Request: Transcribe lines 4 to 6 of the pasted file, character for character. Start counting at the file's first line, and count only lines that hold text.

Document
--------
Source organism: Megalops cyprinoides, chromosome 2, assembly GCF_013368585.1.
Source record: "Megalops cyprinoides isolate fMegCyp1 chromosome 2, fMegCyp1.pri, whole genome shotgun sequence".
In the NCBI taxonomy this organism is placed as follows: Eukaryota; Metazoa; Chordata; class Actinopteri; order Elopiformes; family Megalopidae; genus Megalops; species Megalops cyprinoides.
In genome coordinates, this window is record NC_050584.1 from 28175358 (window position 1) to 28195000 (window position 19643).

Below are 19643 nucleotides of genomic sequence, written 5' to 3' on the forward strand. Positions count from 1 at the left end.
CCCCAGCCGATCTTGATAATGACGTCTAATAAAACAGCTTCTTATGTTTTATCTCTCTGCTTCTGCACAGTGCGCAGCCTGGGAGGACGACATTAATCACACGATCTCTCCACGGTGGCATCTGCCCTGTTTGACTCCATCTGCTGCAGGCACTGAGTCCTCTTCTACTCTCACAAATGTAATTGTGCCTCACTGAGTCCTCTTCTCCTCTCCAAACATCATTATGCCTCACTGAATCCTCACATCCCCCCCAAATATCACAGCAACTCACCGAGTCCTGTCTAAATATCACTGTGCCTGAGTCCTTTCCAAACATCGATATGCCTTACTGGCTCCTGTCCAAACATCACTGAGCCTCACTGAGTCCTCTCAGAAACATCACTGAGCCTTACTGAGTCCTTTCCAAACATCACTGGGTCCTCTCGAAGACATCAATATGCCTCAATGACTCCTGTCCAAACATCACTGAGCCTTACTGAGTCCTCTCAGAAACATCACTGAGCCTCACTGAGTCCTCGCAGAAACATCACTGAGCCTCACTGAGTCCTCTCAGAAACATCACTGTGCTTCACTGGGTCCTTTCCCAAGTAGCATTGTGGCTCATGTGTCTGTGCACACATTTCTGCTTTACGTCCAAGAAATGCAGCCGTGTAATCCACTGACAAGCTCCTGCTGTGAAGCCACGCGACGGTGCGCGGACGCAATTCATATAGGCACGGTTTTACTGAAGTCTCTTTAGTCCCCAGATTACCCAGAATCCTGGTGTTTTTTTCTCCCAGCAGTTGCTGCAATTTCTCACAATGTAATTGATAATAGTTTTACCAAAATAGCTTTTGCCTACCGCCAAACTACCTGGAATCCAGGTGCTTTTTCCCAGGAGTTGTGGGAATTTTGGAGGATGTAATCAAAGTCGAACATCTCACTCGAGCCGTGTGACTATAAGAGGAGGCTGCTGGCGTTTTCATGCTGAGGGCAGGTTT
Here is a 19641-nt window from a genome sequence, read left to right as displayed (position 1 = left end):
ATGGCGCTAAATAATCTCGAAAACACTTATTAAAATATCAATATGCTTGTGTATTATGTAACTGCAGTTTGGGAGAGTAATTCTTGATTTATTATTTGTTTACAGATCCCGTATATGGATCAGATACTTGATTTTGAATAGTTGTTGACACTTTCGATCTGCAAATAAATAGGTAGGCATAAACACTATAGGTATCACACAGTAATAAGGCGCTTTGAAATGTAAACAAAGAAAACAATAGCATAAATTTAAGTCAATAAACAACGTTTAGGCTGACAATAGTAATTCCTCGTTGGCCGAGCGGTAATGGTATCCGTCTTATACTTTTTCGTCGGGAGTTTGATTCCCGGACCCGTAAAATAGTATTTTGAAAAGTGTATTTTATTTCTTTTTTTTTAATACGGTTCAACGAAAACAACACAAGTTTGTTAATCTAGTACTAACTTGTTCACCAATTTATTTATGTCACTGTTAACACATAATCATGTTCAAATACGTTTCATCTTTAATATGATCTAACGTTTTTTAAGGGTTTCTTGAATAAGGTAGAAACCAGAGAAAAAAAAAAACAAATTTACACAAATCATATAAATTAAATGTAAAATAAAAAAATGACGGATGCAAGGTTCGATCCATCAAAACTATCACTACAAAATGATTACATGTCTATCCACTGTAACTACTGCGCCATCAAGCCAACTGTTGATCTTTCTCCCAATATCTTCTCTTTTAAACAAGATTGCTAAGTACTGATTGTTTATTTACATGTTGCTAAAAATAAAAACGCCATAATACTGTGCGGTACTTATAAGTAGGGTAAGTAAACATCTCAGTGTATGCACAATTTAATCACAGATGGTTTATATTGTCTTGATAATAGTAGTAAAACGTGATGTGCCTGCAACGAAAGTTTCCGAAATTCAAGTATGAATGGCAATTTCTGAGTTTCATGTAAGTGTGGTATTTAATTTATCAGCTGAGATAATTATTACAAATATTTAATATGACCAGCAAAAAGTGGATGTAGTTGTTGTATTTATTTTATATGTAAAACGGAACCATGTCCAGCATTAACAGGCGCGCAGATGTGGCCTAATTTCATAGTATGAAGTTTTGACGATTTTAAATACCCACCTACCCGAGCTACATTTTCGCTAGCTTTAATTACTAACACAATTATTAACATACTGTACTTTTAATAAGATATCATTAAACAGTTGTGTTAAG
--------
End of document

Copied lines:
In genome coordinates, this window is record NC_050584.1 from 28175358 (window position 1) to 28195000 (window position 19643).

Below are 19643 nucleotides of genomic sequence, written 5' to 3' on the forward strand. Positions count from 1 at the left end.
CCCCAGCCGATCTTGATAATGACGTCTAATAAAACAGCTTCTTATGTTTTATCTCTCTGCTTCTGCACAGTGCGCAGCCTGGGAGGACGACATTAATCACACGATCTCTCCACGGTGGCATCTGCCCTGTTTGACTCCATCTGCTGCAGGCACTGAGTCCTCTTCTACTCTCACAAATGTAATTGTGCCTCACTGAGTCCTCTTCTCCTCTCCAAACATCATTATGCCTCACTGAATCCTCACATCCCCCCCAAATATCACAGCAACTCACCGAGTCCTGTCTAAATATCACTGTGCCTGAGTCCTTTCCAAACATCGATATGCCTTACTGGCTCCTGTCCAAACATCACTGAGCCTCACTGAGTCCTCTCAGAAACATCACTGAGCCTTACTGAGTCCTTTCCAAACATCACTGGGTCCTCTCGAAGACATCAATATGCCTCAATGACTCCTGTCCAAACATCACTGAGCCTTACTGAGTCCTCTCAGAAACATCACTGAGCCTCACTGAGTCCTCGCAGAAACATCACTGAGCCTCACTGAGTCCTCTCAGAAACATCACTGTGCTTCACTGGGTCCTTTCCCAAGTAGCATTGTGGCTCATGTGTCTGTGCACACATTTCTGCTTTACGTCCAAGAAATGCAGCCGTGTAATCCACTGACAAGCTCCTGCTGTGAAGCCACGCGACGGTGCGCGGACGCAATTCATATAGGCACGGTTTTACTGAAGTCTCTTTAGTCCCCAGATTACCCAGAATCCTGGTGTTTTTTTCTCCCAGCAGTTGCTGCAATTTCTCACAATGTAATTGATAATAGTTTTACCAAAATAGCTTTTGCCTACCGCCAAACTACCTGGAATCCAGGTGCTTTTTCCCAGGAGTTGTGGGAATTTTGGAGGATGTAATCAAAGTCGAACATCTCACTCGAGCCGTGTGACTATAAGAGGAGGCTGCTGGCGTTTTCATGCTGAGGGCAGGTTT